Register In English Writing And How You Control It

How to use formal and informal

The first question you may be asking is, what is register in English writing?

Language register is the scale of formality we use when we write and speak.

Think about how differently you speak when you talk to your boss, doctor, friends, children, or even your pet.

What makes the difference in how you speak in these situations is your formality register. This article covers the various levels of register we use and how to control them in your writing.

The main registers in English

Register in linguistics is divided into six levels describing different types of register or formality definitions in writing and speaking.

The main registers in English are high formal, formal, neutral, informal, vulgar, and static.

These are also sometimes called address registers because we use them to address people in different situations in life as a speaker or writer.

They work to increase the variety of a language as well as the appropriateness of writing and speaking.

The term register also defines the differences between when, why, and how we use formal or informal language in our day-to-day life.

Writers adapt their language to suit the purpose and their audience. A writer can use a high register (formal) or low register (informal) language, depending on the situation.

The choice of register affects the tone of the writing and how the reader perceives it.

Examples of high register language might include academic papers, legal documents, and business reports.

Low register language includes text messages, social media posts, and casual emails to friends.


Why do you need to control register?

what are the five different levels in English Register

For authors, using an appropriate and consistent English register in writing can help in showing, instead of telling, your story.

When you use a particular register for your characters, it can bring them to life.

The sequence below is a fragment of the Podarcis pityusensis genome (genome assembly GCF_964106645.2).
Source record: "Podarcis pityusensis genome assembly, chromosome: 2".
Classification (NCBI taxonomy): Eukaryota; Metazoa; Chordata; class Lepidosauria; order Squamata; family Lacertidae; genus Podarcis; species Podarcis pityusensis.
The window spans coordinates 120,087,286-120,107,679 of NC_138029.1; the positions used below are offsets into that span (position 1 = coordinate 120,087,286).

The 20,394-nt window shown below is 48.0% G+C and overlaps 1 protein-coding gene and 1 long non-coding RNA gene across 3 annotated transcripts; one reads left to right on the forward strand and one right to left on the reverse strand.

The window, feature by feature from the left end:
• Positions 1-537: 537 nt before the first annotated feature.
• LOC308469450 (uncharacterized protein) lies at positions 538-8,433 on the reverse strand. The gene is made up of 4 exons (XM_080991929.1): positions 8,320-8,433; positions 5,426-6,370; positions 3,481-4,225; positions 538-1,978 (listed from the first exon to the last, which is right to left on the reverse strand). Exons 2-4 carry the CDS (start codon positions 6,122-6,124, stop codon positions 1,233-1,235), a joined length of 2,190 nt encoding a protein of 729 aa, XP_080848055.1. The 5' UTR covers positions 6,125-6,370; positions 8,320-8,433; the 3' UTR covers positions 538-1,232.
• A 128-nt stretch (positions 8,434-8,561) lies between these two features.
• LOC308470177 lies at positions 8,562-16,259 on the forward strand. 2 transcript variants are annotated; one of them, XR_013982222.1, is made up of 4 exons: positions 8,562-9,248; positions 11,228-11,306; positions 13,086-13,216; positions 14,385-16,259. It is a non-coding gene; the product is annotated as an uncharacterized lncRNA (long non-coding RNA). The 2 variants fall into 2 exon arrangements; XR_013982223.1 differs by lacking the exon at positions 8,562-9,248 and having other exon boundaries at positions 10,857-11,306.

For dialogue in a novel, it’s usually best to use an informal register.

But for the narrative, you might choose a different register.

Perhaps more neutral or even formal.

For article and blog writers, maintaining a constant register helps you deliver your message in your voice and style.

Think of it as a tool that can help your readers get to know you.

Most articles you read online use an informal level of writing.

But for newspapers and online news channels, you might notice that they mostly use a more formal level of language.

Can you mix registers?

Yes, of course, you can.

But perhaps you need to know the rules before you can break them.

The starting point is understanding the different levels of register.

Then you can learn how and when we use them to improve your writing.


The six English language register definition levels

There are six main types of English register we use in writing and speaking.

We use them to maintain a consistently appropriate register in different aspects of our daily life.

1. High formal

It is the level of language that you would use in spoken English on formal occasions to address the Queen, an archbishop, president, or prime minister.

It is also often used in legal correspondence, proceedings, and especially in a court of law.

2. Formal

You would use Formal language when you speak or write to your boss, a client, or write a transactional letter.

The formal language definition is sometimes called the consultative register.

You use it when, for example, you are referring to or talking to your doctor and using the polite address of Dr.

3. Neutral

Neutral register is a formal or conventional language level you would use in transactional situations.

These could include business letters, report writing, business plans, marketing presentations, or speaking to a client.

It often uses the passive voice to avoid attribution, fault, or responsibility.

4. Informal

You use informal or casual register when you speak to or write emails and messages to friends, family, or work colleagues.

5. Vulgar

The vulgar definition is not the language of a smutty joke.

This intimate register refers to the type of language we use when we talk to immediate or close family members, very close friends, a child, or a family pet.

6. Frozen or static register

Although this article does not cover it, this is one more form of register.

It is language use that does not change due to custom or etiquette, particularly in printed or often repeated form.

Examples of frozen register include biblical quotations, oaths of office, prayers, or pledges of allegiance.


English register and the you problem

For writers, it is very important to know how to use the different formality levels.

Register is the level and a tool you can use to develop a style, especially in dialogue, to give characters a consistent voice using natural language.

Unlike many Latin languages, which have dedicated formal and informal subject pronoun and verb conjugations, register in English uses a far more complex array of vocabulary and grammar structures to govern register.

In French, for instance, these two phrases that ask “how are you?” clearly identify formality because French has two forms of the second person subject pronoun, you.

Vous allez bien? Formal

Tu vas bien? Informal

The first is formal using vous and would be appropriate with people who are not close friends, such as superiors, acquaintances, and strangers.